In the previous post on State of Distraction, we looked at how cell phones distract us from self-reflection. In this post, we examine how technology distracts us from fully engaging in reality, and how this affects our quality of life.
Giussani writes in Religious Sense about what makes our elementary human experience. He argues that at the core of our humanity, the core of ourselves, lies a hunger for answering the ultimate questions. Who are we? What is our purpose? What is the meaning of life? These questions burn inside us, and to live a fulfilled life, we must devote ourselves to answering them. Living fully requires that we are engaged with all aspects of our life–engaged in all aspects of reality. “This includes everything–love, study, politics, money, even food and rest, excluding nothing, neither friendship, nor hope, nor pardon, nor anger, nor patience. Within every single gesture lies a step towards our own destiny.”
To sum up the previous paragraph, in order to live a full life, we must be completely engaged with the reality of life. In more modern language, we must be fully present in everything we do. It’s easy to lose sight of this in 21st-century life. For one, most of us live very busy lifestyles, constantly running from one activity to another. However, I think we can still live rich, fulfilled lives while being busy. A more eminent problem facing us is how we have become distracted from reality. I would like to argue that the increasing presence and vividness of technology is causing us to lose sight of reality, leading to disengaged and unsatisfying lives.
This may seem a bit extreme at first, but let’s look at some specific examples. Compare the video games of the 1980’s with those of today. Ms. Pac-Man and Galaga were (and still are, in my opinion) a blast, but they consist of moving a pixilated figure around a 2-dimensional, black screen. In modern games you navigate entire worlds, playing the part of well developed characters in vivid, often violent scenarios. Television has progressed from a few black and white channels to thousands of channels in HD, containing movies and shows of any genre possible. Entire seasons of new shows are being released on Netflix and Hulu, enabling the habit of binging on shows for hours at a time. (Who doesn’t love a 3-hour marathon of 30 rock!) Lastly, phones and tablets allow complete connectedness to the internet at all times.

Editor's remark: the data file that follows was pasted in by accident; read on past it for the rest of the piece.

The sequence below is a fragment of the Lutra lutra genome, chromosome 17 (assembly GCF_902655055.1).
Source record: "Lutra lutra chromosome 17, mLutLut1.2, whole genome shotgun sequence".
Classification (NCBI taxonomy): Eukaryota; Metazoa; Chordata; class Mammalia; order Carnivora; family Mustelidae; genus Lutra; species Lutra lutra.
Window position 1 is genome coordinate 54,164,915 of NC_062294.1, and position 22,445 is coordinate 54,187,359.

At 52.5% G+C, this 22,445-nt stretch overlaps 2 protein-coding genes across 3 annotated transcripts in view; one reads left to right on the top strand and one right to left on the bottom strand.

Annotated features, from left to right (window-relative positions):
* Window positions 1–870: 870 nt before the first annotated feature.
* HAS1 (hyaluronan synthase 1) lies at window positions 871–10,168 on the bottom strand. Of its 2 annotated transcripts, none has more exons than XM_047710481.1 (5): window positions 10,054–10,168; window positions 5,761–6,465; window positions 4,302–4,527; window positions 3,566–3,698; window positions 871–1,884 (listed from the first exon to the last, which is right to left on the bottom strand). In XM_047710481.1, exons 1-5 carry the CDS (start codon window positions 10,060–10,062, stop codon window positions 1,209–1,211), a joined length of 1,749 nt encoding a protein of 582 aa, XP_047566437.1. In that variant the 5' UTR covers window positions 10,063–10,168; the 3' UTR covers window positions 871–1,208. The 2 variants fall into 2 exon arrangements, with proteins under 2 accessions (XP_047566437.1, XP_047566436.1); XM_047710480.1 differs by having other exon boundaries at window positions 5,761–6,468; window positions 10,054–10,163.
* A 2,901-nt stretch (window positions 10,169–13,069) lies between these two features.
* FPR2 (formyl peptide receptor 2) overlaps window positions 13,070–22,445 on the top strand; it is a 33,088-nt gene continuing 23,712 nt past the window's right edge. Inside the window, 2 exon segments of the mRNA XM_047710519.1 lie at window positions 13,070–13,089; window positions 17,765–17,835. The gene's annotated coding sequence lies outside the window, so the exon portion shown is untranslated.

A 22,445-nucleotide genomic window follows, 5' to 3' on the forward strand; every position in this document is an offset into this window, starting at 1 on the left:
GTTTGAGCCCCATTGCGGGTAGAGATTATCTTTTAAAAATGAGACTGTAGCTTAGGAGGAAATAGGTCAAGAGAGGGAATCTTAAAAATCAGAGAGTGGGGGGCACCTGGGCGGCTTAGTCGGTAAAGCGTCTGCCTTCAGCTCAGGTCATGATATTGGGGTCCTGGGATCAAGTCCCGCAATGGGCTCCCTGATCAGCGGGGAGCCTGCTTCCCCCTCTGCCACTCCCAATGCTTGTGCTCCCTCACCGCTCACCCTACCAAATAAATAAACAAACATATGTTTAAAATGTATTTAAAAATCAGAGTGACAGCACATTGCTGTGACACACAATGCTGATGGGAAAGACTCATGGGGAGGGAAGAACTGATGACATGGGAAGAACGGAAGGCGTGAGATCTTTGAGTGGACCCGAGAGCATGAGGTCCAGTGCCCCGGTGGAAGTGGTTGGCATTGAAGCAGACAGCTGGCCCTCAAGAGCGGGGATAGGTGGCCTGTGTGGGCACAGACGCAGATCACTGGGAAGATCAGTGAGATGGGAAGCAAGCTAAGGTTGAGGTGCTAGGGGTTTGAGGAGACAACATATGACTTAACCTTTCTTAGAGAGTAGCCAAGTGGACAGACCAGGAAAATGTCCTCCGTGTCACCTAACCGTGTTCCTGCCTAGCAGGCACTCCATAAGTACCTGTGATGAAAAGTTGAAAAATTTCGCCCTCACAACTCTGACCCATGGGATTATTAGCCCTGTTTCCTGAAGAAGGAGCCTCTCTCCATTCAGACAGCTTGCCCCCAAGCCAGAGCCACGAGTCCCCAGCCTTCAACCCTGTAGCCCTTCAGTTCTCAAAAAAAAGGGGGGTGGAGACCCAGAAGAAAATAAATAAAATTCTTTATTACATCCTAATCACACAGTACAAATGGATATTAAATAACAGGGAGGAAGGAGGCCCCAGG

You may wonder why this matters, what’s inherently wrong with these things? I’m not going to say that the progression of video games and television are evil. But think about this; how long could you spend playing pong or Pac-Man, or watching shows on a 15-inch, box TV with basic cable channels? I can’t picture myself being entertained by these things for very long. We would enjoy them for a while, then get bored and do something else–talk to family, read a book, take a walk outside, make some tea and think about things. In other words, we would get back to living in reality.
The problem with entertainment technology today is that it has become so vivid and real that we don’t get bored. We don’t realize that we’ve been staring at a screen, watching fake characters or moving a joystick for hours. The distractions are so powerful and convenient that we choose to be spectators of an artificial reality instead of engaging in our own. This causes us to lead only a partial life, one that leaves us feeling empty and longing, instead of fulfilled and satisfied. I like to come back to how I feel after a marathon Call of Duty session. My eyes are blurry, reality is a haze, and having a conversation is difficult. Not to mention the underlying anger at having wasted hours of my life.
How does one get past this in the 21st century? The answer is simple, yet putting it into practice will be the greatest challenge. We need to start being present and living all aspects of our lives with sincere interest, as Giussani said in the opening quote. It won’t be easy. But if we do this, we may rediscover humanity in the midst of our technological age.